Annesi-Maesano I, Cecchi L, Biagioni B, et al., 2023, Is exposure to pollen a risk factor for moderate and severe asthma exacerbations?, Allergy, Vol: 78, Pages: 2121-2147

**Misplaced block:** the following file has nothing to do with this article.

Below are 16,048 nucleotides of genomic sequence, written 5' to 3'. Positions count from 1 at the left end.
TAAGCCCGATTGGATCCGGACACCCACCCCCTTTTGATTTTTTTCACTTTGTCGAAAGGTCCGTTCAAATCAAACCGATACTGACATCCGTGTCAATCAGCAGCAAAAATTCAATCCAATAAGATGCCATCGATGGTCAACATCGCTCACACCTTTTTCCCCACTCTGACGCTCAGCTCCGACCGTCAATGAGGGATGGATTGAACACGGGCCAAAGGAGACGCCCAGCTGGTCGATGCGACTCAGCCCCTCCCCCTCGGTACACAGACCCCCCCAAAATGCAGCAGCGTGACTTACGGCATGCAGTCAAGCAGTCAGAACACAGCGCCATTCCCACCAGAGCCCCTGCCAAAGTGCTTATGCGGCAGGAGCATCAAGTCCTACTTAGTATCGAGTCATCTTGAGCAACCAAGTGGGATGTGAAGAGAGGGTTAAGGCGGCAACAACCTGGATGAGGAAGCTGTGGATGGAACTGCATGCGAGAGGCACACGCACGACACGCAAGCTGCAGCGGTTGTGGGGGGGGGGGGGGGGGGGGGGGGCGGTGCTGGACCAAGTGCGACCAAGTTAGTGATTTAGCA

Limited number of studies have focused on the impact of pollen exposure on asthma. As a part of the EAACI Guidelines on Environment Science, this first systematic review on the relationship of pollen exposure to asthma exacerbations aimed to bridge this knowledge gap in view of implementing recommendations of prevention. We searched electronic iPubMed, Embase, and Web of Science databases using a set of MeSH terms and related synonyms and identified 73 eligible studies that were included for systemic review. When possible, meta-analyses were conducted. Overall meta-analysis suggests that outdoor pollen exposure may have an effect on asthma exacerbation, but caution is needed due to the low number of studies and their heterogeneity. The strongest associations were found between asthma attacks, asthma-related ED admissions or hospitalizations, and an increase in grass pollen concentration in the previous 2-day overall in children aged less than 18 years of age. Tree pollen may increase asthma-related ED visits or admissions lagged up to 7-day overall in individuals younger than 18 years. Rare data show that among subjects under 18 years of age, an exposure to grass pollen lagged up to 3 days may lower lung function. Further research considering effect modifiers of pollen sensitization, hay fever, asthma, air pollution, green spaces, and pre-existing medications is urgently warranted to better evaluate the impacts of pollen on asthma exacerbation. Preventive measures in relation to pollen exposure should be integrated in asthma control as pollen increase continues due to climate change.